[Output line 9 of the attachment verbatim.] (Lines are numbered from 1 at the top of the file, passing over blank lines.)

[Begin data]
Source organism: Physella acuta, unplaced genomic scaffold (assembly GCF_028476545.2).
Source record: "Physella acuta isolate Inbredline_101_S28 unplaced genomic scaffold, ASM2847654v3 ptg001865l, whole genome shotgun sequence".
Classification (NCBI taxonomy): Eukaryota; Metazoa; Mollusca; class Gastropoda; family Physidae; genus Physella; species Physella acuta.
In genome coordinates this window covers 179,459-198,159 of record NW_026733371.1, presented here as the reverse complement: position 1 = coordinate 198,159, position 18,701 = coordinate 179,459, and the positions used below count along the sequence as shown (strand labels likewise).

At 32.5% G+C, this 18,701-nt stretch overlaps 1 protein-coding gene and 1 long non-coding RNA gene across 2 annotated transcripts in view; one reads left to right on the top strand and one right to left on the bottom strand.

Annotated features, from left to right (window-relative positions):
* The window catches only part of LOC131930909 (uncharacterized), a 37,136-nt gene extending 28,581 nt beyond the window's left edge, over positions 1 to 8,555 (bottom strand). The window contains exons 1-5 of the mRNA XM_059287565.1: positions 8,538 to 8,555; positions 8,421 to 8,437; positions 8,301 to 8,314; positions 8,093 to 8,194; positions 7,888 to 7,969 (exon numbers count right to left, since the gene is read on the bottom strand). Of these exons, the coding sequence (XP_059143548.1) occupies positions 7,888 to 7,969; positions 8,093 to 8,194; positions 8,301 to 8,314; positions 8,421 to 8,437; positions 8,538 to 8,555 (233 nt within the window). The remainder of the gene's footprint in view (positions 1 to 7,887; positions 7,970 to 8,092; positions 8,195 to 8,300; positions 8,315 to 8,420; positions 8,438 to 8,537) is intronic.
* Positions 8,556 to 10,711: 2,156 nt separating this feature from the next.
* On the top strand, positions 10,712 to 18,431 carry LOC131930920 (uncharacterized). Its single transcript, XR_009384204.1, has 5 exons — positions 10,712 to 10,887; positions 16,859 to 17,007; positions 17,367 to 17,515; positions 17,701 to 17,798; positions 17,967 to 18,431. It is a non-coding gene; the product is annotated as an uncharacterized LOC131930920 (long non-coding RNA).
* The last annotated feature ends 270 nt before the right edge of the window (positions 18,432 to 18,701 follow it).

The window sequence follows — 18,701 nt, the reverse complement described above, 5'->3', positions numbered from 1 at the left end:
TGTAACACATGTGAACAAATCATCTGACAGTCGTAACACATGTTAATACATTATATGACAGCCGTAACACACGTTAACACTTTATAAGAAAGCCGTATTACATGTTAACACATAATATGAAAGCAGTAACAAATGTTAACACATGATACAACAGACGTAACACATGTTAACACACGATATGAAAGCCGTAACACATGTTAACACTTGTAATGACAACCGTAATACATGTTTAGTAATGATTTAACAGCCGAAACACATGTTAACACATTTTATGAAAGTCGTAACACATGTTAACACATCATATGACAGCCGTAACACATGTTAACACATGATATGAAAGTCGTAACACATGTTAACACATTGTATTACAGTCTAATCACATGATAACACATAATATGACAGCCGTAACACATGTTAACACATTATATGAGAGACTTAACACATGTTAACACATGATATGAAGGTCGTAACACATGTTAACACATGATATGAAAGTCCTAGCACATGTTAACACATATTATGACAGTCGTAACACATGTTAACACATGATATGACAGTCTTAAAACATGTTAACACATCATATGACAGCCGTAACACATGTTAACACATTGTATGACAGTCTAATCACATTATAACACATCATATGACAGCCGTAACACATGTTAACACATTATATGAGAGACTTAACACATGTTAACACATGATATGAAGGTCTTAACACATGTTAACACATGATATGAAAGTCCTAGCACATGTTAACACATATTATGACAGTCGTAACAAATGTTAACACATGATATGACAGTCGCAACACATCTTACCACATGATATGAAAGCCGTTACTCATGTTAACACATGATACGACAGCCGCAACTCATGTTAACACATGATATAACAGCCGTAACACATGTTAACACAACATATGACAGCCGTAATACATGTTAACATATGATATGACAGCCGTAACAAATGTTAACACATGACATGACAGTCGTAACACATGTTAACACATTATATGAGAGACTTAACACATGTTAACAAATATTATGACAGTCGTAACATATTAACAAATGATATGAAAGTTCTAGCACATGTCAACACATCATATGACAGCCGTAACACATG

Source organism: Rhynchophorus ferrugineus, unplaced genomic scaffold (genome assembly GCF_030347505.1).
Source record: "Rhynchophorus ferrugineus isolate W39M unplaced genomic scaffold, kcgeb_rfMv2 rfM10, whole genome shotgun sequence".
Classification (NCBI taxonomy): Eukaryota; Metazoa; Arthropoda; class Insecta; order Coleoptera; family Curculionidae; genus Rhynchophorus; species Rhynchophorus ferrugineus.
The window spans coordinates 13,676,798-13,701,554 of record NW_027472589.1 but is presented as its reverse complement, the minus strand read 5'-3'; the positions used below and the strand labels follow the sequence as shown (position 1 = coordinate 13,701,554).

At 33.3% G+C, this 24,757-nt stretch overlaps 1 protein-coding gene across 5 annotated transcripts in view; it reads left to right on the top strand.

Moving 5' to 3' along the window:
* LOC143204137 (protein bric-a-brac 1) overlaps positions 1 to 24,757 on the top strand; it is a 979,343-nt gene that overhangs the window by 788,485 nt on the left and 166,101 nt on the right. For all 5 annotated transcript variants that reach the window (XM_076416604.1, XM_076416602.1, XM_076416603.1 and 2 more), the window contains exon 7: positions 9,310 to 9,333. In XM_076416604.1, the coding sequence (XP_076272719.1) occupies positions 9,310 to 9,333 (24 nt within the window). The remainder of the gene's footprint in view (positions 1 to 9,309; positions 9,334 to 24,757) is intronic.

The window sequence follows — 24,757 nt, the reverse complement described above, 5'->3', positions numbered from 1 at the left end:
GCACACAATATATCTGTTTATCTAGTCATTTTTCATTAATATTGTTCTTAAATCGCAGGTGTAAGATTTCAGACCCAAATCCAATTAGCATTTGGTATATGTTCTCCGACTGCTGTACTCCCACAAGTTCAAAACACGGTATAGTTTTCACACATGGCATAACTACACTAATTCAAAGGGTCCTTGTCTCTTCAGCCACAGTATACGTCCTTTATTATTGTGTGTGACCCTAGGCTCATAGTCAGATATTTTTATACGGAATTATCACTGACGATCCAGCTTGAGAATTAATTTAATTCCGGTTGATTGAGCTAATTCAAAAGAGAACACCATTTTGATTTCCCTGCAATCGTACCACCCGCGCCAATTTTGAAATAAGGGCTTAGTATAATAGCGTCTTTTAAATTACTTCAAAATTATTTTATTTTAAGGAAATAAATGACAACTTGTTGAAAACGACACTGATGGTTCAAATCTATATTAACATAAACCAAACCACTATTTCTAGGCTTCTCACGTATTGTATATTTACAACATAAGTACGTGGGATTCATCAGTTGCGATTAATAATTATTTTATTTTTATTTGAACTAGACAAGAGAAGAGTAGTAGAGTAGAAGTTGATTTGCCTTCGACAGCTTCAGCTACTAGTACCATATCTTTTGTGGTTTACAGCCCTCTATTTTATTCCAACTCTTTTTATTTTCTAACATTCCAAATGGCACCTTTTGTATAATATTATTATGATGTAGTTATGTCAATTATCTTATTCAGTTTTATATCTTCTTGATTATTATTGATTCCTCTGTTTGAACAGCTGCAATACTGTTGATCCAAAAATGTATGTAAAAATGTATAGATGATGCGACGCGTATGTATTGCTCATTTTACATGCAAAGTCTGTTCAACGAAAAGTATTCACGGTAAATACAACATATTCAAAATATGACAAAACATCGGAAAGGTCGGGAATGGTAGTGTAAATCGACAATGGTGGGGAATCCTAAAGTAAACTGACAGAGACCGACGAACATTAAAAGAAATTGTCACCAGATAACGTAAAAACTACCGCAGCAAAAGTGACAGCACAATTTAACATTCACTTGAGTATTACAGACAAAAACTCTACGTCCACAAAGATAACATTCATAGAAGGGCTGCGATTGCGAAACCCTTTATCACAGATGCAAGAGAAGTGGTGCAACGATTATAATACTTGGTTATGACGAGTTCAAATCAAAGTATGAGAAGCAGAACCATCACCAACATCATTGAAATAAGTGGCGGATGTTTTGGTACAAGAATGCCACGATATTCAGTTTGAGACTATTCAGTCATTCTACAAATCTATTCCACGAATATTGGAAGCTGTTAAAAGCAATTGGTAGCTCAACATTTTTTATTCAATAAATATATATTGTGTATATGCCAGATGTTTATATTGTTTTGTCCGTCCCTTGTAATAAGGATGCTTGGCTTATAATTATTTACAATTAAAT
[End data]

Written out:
* On the top strand, positions 10,712 to 18,431 carry LOC131930920 (uncharacterized). Its single transcript, XR_009384204.1, has 5 exons — positions 10,712 to 10,887; positions 16,859 to 17,007; positions 17,367 to 17,515; positions 17,701 to 17,798; positions 17,967 to 18,431. It is a non-coding gene; the product is annotated as an uncharacterized LOC131930920 (long non-coding RNA).